- Peter Sands opened the Strategic Dialogue citing the positive news of the Pfizer and Moderna vaccines, commenting on the way that the COVID-19 pandemic has acted as a catalyst to accelerate innovation. However, in some countries, the knock-on impact from COVID-19 will be greater than the direct impact, with the fight against HIV, TB, and malaria suffering in particular.
“There’s no getting away from the fact that we’ve been knocked backwards from the fight against HIV, TB, and malaria. In fact, in some countries, the knock-on impact from COVID-19 will be greater than the direct impact,” Peter Sands
- As highlighted by Dr. Lia Tadesse, Ethiopia’s Ministry of Health has developed an information revolution roadmap as part of a five-year strategy to bring about a fundamental cultural and behavioral change towards the value of health information. Together with partners, the government of Ethiopia has made deliberate investments in digital health over the past five years, encompassing policy, management, financing, and service delivery. Achievements include customizing and implementing the district health information system, which ties into the national health system, with up to a 90% data reporting rate and 80% timeliness of reporting.
- The importance of data in accelerating progress in the global healthcare space was touched upon by multiple participants. Rajiv Shah shared the Rockefeller Foundation’s work in the U.S., India, Africa, and Latin America during the COVID-19 crisis, in addition to its efforts to enhance access to data-based tools in order to bend the curve of the pandemic. He stated that recent revolutions in digital technology and data must be leveraged in order to improve health security for all.
- Dr. Sabin Nsanzimana cited the importance of having a strong health system that can accommodate digital health while also responding to current issues, as opposed to building systems and looking for problems to solve. Ensuring that systems and strategies go hand in hand is key. Discussing the role of civil society in protecting data privacy, Nanjira Sambuli stressed the need to involve young people and women in order to close healthcare gaps and open up access.
- Mobile technology has a critical role to play in improving access to health and education services across Africa. As highlighted by Elisabeth Medou Badang, Orange is building partnerships with other organizations to enhance coverage to 80% in the countries in which it operates, and to provide services tailored to the needs of individual health workers of patients.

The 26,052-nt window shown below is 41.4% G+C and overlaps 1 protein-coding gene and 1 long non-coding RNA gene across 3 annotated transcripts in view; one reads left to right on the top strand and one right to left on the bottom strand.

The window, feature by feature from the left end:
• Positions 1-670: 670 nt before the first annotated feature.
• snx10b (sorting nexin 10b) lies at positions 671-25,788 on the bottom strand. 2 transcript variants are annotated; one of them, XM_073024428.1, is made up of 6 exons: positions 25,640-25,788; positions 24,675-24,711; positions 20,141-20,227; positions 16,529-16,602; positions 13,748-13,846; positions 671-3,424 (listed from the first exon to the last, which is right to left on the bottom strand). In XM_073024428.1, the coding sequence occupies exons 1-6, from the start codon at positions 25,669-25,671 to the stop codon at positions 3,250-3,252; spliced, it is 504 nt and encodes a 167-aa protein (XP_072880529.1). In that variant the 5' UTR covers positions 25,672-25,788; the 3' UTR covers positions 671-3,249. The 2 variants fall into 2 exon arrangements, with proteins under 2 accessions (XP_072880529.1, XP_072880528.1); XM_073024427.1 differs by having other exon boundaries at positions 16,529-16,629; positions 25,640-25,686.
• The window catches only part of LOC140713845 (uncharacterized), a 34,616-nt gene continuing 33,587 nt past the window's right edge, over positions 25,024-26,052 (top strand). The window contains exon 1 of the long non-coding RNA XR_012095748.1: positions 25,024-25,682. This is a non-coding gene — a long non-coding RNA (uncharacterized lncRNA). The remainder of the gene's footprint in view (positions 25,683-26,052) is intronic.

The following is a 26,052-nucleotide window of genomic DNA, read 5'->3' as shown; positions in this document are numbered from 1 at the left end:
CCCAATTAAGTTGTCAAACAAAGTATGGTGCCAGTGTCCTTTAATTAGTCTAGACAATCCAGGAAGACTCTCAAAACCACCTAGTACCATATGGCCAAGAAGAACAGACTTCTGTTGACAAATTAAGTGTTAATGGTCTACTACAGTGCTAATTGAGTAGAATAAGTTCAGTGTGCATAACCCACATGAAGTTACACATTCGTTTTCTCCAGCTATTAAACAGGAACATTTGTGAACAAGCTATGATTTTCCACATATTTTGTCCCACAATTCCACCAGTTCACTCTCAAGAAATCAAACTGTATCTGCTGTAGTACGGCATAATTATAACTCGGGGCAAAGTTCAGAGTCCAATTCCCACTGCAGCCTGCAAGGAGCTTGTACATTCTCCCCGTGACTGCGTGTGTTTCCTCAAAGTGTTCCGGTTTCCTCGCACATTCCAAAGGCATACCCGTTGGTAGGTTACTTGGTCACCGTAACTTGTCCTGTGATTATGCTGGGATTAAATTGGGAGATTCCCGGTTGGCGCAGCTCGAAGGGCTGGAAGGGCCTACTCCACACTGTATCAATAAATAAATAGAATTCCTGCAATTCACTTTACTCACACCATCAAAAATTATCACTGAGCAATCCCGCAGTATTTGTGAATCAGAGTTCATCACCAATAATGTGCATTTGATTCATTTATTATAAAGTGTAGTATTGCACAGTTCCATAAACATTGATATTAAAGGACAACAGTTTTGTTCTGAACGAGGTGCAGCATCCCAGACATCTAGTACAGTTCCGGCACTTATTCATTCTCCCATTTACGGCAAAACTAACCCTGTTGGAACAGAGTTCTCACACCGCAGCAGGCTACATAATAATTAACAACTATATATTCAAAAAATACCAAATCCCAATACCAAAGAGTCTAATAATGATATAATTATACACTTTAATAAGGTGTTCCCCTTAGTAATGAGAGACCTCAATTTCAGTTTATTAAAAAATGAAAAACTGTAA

“Right now information doesn’t flow—it is locked up in silos and can’t be used to help with diagnostics, helping all of us live better lives across populations,” Gregory Moore
- The opportunities for digital transformation are limitless. Governments are charting the path towards holistic systems through their investments, but the private sector has a critical role to play in developing preventative solutions that enable low and middle-income countries to grow thriving ecosystems. Gregory Moore emphasized Microsoft’s mission to empower people and organizations, and stressed the importance of leveraging technology to assist healthcare workers on the front lines to deliver quality care. Further exploring the power of the private sector in scaling up initiatives, Michael Froman commented on Mastercard’s attitude towards inclusive growth within the digital economy, stating that five years ago the company committed to bring 500 million people into the financial system.
- Commenting on the need for cross-border cooperation, Ahmed Ogwell Ouma stressed the importance of engaging with leaders, policymakers, and financiers in order to adopt a proactive approach to implementing preparedness efforts through digital tools.
“Now more than ever, it is important that people are connected to the digital economy,” Michael Froman